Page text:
The Real Deal Miami

Price gap stymies bulk sale transactions

By Jennifer LeClaire | December 04, 2008 11:21AM

 
Owners of bulk sale properties may still expect too much money for
their assets, and face a reality check once credit loosens and deals
start getting done.

Even cash deals are stalling, because the prices bulk sellers are
asking remain too high and are unrealistic for the current market
conditions, according to Dario Carnevale, vice chair of Foley &
Lardner’s real estate practice in Miami.

“Buyers tend to want to cherry pick the best properties but they also
have to deal with the applicable bankruptcy rules if they want to get
deals done,” Carnevale said. “A few bulk sales are rumored to be
proceeding. Other than that, there’s been a lot of talk and very little
action.”

The stalemate remains in thrall to the credit crunch. The one big bulk
deal, done by The Related Group, working with a Philadelphia private
equity firm Lubert-Adler, bought 120 condominiums in Miami August.
Related’s billion dollar deal with Lubert-Adler seeks to “leverage the
sluggish market,” according to Related CEO Jorge Perez.

But the Related deal was just under the wire. It was struck in early
August, before the worst of Wall Street’s systemic meltdown. Aside from
those 120 units, the region has plenty of unsold inventory, which
erodes pricing power. Downtown Miami alone is expected to see 11,551
condo units come online this year. That’s in addition to the more than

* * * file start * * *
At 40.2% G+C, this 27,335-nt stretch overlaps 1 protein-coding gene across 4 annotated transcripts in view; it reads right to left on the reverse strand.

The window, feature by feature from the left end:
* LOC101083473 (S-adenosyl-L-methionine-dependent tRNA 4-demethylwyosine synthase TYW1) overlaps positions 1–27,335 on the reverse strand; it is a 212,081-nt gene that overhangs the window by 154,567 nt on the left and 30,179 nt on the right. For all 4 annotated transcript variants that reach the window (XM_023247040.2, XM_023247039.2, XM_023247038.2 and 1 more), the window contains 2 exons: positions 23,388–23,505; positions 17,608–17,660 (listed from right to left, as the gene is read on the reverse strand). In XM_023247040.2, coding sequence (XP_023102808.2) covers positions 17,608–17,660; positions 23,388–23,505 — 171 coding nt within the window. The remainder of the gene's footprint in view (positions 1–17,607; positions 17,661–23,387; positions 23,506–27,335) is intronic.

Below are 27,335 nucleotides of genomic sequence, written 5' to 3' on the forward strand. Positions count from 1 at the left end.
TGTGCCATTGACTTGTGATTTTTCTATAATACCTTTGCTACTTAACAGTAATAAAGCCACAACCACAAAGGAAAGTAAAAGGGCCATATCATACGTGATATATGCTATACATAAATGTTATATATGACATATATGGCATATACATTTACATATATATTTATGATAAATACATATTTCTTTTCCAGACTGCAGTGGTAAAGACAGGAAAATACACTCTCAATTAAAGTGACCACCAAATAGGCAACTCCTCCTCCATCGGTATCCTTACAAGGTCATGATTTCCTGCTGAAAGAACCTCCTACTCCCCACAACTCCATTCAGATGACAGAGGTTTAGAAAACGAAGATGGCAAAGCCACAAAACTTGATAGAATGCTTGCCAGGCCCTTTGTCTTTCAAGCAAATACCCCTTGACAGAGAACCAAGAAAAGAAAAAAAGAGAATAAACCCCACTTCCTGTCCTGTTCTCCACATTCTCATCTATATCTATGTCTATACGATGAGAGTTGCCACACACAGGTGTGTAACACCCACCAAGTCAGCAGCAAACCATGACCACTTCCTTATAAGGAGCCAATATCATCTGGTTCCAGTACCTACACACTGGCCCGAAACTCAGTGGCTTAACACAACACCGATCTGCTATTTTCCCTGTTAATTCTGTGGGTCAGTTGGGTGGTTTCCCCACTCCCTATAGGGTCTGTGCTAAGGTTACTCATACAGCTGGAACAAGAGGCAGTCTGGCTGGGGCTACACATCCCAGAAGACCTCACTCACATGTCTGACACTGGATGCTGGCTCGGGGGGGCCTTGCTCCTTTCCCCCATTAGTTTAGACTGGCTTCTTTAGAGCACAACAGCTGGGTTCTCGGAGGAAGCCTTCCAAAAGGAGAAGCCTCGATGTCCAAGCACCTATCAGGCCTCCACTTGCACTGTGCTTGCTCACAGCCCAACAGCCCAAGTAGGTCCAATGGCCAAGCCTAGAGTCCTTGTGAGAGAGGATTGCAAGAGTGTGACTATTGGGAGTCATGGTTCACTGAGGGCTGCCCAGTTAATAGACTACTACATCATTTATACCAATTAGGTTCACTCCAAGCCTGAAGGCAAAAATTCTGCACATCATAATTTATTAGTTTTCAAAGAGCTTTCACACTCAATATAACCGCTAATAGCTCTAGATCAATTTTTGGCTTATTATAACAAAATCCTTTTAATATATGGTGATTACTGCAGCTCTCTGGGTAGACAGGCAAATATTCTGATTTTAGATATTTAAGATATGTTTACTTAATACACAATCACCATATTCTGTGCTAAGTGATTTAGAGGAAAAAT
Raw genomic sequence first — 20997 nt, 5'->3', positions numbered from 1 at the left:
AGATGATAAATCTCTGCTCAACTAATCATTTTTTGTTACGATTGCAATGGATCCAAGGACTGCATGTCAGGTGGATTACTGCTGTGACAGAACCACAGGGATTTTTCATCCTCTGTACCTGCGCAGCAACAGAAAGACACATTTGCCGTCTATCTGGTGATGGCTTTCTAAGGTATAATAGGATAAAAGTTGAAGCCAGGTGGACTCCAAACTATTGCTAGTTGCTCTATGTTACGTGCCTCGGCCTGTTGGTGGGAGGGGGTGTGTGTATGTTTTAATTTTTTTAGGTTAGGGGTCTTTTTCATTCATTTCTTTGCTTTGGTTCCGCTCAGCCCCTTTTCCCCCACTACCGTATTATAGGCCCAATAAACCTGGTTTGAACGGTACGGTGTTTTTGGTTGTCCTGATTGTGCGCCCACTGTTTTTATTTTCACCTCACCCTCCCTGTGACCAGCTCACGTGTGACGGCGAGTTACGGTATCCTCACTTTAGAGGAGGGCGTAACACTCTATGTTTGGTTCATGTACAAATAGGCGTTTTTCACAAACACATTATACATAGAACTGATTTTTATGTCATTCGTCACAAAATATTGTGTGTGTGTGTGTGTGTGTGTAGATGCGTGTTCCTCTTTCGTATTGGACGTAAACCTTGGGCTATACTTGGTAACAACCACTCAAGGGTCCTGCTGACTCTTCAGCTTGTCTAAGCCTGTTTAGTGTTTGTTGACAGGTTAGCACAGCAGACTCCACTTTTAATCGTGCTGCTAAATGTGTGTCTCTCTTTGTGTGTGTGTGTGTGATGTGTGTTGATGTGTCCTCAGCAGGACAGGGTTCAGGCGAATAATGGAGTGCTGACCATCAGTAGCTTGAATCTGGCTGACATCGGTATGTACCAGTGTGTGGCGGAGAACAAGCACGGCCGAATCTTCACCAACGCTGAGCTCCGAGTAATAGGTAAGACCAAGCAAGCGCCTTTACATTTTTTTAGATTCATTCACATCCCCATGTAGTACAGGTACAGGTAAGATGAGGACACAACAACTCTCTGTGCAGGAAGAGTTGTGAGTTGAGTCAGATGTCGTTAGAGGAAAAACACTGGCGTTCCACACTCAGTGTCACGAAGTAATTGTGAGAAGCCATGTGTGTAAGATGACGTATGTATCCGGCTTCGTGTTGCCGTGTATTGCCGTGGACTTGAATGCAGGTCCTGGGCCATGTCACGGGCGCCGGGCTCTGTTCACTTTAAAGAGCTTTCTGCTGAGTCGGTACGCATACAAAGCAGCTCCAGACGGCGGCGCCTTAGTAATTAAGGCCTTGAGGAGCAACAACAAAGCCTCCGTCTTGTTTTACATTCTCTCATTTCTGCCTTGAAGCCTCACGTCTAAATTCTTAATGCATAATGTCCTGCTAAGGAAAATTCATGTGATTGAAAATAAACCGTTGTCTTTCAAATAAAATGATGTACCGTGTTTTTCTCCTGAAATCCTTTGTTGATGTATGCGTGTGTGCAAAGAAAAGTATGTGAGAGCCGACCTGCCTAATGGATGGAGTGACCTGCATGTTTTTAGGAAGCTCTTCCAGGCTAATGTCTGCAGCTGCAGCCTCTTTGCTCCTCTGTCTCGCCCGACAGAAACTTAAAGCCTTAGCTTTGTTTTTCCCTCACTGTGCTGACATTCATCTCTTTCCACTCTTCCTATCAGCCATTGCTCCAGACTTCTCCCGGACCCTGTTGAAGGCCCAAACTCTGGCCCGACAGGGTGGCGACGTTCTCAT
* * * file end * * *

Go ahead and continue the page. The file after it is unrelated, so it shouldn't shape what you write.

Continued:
20,000 completed condos that sit empty. That adds to the growing glut
and sets the stage for bulks sales — at the right price.

Developers remain panicked by the oversupply, a global financial crisis
and clogged pipeline that will worsen in 2009. Meanwhile, banks are not
holding a fire sale on real estate owned property, or REOs, properties
that have been foreclosed on and have been taken back by the mortgage
lender.

“There’s a big gap between what buyers are willing to pay and what
banks are willing to sell at,” said Thomas McCarthy, managing director
of the Carlton Group and co-head of the loan sales group in Palm Beach
Gardens. “The good news is we are seeing more effort to meet in the
middle and make these transactions happen.”

The key to moving bulk sale deals forward more quickly is matching the
right buyer with the right asset. McCarthy reports that buyers
undertaking comprehensive feasibility studies are bidding for bulk
sales that demonstrate a low risk in their portfolio.

A reservoir of salable properties could flood the South Florida market — but nobody knows when the dam will burst. McCabe Consulting estimates
vulture funds have reserved at least $30 billion to purchase distressed
Florida real estate. Those funds have been accumulating for the past
three years, the firm reports, waiting for the bottom.

Cash, said Carnevale, will move the wheels of any deal that happens
now. Developers may not be filing bankruptcy in droves, but banks are
not lending greenbacks by the barrel anymore, either. Banks do own
condos, though, and are looking to get the properties off their books.

“There are plenty of fantastic properties for those with the cash, the willingness to handle the complexities of a bulk purchase, and the
proper advisors to get through the process,” Carnevale said. Still, so
far, he repeated, in the current market there is “lots of talk and very
little action.”